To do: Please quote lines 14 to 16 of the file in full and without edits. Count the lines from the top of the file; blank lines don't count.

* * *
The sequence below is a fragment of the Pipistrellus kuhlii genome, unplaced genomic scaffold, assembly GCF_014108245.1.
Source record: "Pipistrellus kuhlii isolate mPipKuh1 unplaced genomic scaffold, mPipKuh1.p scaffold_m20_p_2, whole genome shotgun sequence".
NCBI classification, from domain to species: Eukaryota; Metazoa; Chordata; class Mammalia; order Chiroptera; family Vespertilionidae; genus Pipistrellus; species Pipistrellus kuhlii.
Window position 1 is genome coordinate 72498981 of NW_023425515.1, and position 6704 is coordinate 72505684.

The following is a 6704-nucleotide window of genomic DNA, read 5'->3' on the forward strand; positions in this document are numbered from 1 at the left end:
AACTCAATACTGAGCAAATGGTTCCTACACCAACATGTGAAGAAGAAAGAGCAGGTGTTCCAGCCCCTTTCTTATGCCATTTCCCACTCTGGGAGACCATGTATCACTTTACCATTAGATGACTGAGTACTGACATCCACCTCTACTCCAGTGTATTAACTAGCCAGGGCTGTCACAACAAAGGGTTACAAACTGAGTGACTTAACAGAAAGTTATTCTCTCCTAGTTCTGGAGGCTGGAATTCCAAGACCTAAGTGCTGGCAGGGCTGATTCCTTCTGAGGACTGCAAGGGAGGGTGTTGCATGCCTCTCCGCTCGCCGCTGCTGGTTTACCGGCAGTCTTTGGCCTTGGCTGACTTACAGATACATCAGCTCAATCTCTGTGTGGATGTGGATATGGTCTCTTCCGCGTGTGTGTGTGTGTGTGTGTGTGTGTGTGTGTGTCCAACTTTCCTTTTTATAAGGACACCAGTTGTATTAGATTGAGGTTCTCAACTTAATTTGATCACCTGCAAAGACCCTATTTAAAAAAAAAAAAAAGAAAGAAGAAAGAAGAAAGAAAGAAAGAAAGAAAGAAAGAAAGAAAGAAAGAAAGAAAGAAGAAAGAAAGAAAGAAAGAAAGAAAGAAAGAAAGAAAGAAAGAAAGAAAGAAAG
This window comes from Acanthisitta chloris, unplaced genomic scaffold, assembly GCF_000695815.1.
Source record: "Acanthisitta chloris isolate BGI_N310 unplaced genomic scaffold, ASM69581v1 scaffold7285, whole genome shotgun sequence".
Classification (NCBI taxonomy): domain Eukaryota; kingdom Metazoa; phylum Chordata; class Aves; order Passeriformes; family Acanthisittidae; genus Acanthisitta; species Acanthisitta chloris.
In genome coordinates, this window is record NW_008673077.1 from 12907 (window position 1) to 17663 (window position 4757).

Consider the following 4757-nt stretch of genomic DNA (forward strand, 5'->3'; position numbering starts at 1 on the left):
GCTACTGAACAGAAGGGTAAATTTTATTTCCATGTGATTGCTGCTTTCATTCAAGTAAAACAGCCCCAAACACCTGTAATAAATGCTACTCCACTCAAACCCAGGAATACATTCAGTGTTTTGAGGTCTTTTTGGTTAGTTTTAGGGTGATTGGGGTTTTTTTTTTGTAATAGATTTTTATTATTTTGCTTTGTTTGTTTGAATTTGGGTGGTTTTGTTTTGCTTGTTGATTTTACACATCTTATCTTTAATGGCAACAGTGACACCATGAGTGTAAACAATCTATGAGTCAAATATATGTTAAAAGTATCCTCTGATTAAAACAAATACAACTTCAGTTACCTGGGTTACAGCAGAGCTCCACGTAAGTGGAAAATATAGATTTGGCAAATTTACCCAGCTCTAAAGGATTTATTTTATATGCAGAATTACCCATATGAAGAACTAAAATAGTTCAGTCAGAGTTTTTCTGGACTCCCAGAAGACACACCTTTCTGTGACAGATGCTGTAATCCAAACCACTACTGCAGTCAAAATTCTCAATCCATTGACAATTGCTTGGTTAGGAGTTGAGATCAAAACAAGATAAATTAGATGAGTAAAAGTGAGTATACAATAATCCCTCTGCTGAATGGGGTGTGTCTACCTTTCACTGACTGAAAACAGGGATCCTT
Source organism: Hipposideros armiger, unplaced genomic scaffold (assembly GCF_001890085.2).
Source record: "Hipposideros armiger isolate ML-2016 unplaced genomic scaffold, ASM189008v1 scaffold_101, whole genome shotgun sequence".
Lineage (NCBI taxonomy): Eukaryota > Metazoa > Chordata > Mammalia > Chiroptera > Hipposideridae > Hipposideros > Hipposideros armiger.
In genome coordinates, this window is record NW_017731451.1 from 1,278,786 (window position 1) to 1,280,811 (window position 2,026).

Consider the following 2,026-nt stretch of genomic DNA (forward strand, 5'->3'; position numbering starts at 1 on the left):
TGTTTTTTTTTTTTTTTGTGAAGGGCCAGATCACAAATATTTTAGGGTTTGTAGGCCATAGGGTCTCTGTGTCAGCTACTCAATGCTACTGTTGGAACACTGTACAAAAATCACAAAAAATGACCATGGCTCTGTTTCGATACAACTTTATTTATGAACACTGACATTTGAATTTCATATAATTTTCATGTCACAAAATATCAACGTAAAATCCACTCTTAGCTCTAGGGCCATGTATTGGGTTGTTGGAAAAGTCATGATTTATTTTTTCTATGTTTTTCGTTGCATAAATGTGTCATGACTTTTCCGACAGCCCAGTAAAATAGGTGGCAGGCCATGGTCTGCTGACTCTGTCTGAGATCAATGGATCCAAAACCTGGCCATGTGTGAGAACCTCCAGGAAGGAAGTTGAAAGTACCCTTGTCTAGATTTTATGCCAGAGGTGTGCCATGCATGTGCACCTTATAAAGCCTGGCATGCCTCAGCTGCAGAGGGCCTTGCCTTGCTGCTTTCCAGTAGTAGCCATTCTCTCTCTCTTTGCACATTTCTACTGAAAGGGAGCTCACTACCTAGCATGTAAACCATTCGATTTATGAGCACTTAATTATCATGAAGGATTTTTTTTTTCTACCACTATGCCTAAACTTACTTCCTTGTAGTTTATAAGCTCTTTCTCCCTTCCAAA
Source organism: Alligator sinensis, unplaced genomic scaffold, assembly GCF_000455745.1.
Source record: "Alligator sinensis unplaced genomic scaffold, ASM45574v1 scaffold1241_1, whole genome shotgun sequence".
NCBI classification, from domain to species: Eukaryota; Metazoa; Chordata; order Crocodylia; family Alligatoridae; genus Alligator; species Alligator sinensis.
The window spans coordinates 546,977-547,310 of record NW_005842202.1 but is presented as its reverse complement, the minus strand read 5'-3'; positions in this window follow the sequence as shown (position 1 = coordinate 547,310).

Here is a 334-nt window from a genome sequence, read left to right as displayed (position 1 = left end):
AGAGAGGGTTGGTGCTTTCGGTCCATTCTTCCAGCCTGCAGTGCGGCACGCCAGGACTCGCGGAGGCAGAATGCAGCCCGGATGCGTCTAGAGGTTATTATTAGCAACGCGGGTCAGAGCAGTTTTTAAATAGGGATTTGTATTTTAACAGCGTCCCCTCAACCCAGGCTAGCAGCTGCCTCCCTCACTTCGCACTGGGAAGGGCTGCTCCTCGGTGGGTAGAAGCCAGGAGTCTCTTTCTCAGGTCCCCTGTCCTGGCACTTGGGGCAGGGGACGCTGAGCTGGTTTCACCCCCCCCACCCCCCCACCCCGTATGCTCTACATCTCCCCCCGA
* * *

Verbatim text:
Source record: "Hipposideros armiger isolate ML-2016 unplaced genomic scaffold, ASM189008v1 scaffold_101, whole genome shotgun sequence".
Lineage (NCBI taxonomy): Eukaryota > Metazoa > Chordata > Mammalia > Chiroptera > Hipposideridae > Hipposideros > Hipposideros armiger.
In genome coordinates, this window is record NW_017731451.1 from 1,278,786 (window position 1) to 1,280,811 (window position 2,026).